Baskets of Deplorables and Bad Hombres: Rhetoric and Ideology in the 2016 U.S. Presidential Election

The 2016 U.S. presidential election featured two candidates who have been household names for decades—one for a lifetime/career in public service and politics and the other an entertainment and real estate mogul who had not previously held public office. The general election followed an intense primary season for both political parties and the eventual nomination of the first woman to represent a major U.S. party for the presidency and an individual not universally supported by his party—both with some of the lowest approval ratings in recent history. This session will highlight how political science research can help us understand this extremely divisive and unusual election.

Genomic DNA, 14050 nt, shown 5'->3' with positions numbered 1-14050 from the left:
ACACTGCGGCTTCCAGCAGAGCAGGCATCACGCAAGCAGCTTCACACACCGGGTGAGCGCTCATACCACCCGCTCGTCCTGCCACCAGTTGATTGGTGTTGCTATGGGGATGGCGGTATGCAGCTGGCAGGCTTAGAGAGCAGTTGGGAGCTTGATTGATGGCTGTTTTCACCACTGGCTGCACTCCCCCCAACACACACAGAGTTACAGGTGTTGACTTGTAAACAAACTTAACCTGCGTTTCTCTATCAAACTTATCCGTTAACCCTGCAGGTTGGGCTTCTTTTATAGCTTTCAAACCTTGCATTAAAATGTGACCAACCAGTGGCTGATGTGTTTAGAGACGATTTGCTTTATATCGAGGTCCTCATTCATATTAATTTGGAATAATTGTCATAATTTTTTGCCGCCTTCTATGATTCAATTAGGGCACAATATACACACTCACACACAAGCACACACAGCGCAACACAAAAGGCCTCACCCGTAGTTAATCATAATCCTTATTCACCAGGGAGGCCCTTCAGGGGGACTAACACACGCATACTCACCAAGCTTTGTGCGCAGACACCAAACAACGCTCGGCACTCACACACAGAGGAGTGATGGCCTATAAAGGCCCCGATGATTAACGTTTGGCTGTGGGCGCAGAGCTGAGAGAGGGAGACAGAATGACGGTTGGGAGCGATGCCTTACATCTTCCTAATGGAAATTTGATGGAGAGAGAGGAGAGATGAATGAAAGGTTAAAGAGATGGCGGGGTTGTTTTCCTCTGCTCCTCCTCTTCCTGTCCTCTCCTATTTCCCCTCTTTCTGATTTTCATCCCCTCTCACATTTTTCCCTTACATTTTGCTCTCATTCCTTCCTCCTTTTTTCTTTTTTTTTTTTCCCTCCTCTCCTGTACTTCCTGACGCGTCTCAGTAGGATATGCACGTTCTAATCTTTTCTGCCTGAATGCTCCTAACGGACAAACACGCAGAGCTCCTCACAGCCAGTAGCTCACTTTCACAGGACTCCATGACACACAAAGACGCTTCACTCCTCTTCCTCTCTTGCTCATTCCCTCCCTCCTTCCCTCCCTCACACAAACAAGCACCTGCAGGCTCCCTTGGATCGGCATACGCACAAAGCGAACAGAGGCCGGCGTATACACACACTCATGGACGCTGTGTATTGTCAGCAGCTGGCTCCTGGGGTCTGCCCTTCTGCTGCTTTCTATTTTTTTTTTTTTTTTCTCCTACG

Ka He
Professor and Chairman, Department of Epidemiology and Biostatistics, IU School of Public Health–Bloomington
Lessons from The Blue Zones: Implemented Through Lifestyle Medicine